Chinese telecom firm pleads guilty, settles over Iran, N Korea illegal sales
Zhongxing Telecommunications Equipment Corporation and ZTE Kangxun Telecommunications Ltd (collectively ZTE) were found guilty of violating the International Emergency Economic Powers Act, obstruction of justice and making a false statement following a five-year investigation by the Commerce and Justice Departments, according to Reuters.
The investigation, which began under the Obama administration, followed reports by Reuters in 2012 that the Chinese firm had signed contracts to ship millions of dollars’ worth of hardware and software from leading US tech companies to Iran telecoms.
“ZTE Corporation not only violated export controls that keep sensitive American technology out of the hands of hostile regimes like Iran’s, they lied…about their illegal acts,” US Attorney General Jefferson Sessions said in a statement.
The five-year probe found that ZTE conspired to evade US sanctions by buying US components, incorporating them into ZTE equipment and illegally shipping them to Iran.
“This is the largest penalty ever imposed by the Commerce Department Bureau of Industry and Security, and pending approval from the federal judge, the combined penalty between the Commerce Department, the Department of Justice and the Department of Treasury would be the largest fine and forfeiture ever levied by the US government in such a case,” White House spokesman Sean Spicer said.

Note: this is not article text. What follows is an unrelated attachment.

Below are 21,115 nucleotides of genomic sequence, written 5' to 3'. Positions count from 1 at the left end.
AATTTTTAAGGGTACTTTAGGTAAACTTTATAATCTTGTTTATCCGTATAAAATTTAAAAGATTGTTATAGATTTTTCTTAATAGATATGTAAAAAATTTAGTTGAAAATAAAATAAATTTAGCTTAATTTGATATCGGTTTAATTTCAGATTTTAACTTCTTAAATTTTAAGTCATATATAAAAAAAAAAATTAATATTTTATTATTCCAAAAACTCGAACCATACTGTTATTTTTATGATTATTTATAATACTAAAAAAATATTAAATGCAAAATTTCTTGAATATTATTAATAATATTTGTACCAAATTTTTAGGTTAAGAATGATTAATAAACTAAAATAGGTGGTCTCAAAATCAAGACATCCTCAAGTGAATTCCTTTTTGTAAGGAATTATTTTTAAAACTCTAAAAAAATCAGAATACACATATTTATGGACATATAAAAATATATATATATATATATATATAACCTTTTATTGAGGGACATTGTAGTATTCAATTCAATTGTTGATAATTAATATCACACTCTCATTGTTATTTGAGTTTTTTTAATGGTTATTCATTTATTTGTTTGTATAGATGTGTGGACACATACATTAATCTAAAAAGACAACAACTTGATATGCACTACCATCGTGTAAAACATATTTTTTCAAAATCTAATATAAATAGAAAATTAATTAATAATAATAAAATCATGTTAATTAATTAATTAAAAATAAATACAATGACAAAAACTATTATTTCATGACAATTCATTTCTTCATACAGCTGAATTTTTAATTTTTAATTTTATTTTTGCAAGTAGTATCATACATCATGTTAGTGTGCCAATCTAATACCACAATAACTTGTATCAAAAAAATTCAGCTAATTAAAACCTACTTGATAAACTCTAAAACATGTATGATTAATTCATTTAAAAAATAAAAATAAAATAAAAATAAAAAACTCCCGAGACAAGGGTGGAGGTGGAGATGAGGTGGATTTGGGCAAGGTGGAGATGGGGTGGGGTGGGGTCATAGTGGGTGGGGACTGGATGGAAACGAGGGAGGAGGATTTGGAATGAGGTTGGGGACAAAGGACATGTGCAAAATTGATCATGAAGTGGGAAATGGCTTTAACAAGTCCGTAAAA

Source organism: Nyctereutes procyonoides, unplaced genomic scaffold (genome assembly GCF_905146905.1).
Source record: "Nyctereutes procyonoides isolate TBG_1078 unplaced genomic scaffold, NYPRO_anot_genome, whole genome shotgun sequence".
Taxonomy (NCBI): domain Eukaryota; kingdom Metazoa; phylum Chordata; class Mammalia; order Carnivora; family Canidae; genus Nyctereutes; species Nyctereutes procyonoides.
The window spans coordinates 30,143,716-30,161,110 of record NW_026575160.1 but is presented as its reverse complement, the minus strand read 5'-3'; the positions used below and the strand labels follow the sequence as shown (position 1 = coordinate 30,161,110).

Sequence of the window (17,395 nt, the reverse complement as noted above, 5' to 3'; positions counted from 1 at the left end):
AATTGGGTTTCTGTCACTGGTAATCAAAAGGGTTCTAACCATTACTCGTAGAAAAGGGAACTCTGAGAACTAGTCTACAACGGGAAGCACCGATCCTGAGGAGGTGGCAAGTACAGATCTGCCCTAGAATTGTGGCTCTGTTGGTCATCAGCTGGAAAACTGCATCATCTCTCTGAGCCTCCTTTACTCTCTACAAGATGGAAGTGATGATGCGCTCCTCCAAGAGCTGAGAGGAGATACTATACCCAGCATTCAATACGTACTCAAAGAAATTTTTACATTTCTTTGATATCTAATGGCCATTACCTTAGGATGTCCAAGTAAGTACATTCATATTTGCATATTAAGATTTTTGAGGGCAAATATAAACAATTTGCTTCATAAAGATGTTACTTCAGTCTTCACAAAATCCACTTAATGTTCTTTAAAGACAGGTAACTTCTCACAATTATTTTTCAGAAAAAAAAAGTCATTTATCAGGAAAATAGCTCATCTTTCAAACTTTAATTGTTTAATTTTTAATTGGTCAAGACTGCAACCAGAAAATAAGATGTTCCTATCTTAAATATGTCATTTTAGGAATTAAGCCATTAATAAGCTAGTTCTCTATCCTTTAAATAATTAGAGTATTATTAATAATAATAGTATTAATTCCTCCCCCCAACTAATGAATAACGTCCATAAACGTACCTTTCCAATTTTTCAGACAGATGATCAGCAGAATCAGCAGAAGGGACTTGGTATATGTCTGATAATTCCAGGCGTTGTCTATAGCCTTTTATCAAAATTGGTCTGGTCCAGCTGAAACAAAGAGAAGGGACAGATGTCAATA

White House Press Secretary Sean Spicer announces largest fine ever levied by US government pic.twitter.com/ZW2A2ntBGm— RT America (@RT_America) March 7, 2017
The Trump administration was quick to take credit for the settlement.
“This settlement tells the world the days of flouting US sanctions, regime or violating US trade laws are over. President Trump is committed to ending the disrespect of American laws and Americans workers,” Spicer said.
Amazon may face penalty for sales banned by Iran sanctions https://t.co/VEjji5j9YS— RT America (@RT_America) February 11, 2017
Between January 2010 and January 2017, ZTE directly or indirectly shipped approximately $32 million worth of US items ‒ including routers, micro-processors and servers ‒ to Iran without obtaining proper export licenses from the US government, and then lied to federal investigators, according to the Justice Department.
“ZTE acknowledges the mistakes it made, takes responsibility for them, and remains committed to positive change in the company," ZTE chairman and CEO Zhao Xianming said in a statement Tuesday, according to Reuters.
ZTE, one of the world’s largest telecommunications gear makers, also shipped 283 shipments of controlled items to North Korea, authorities said.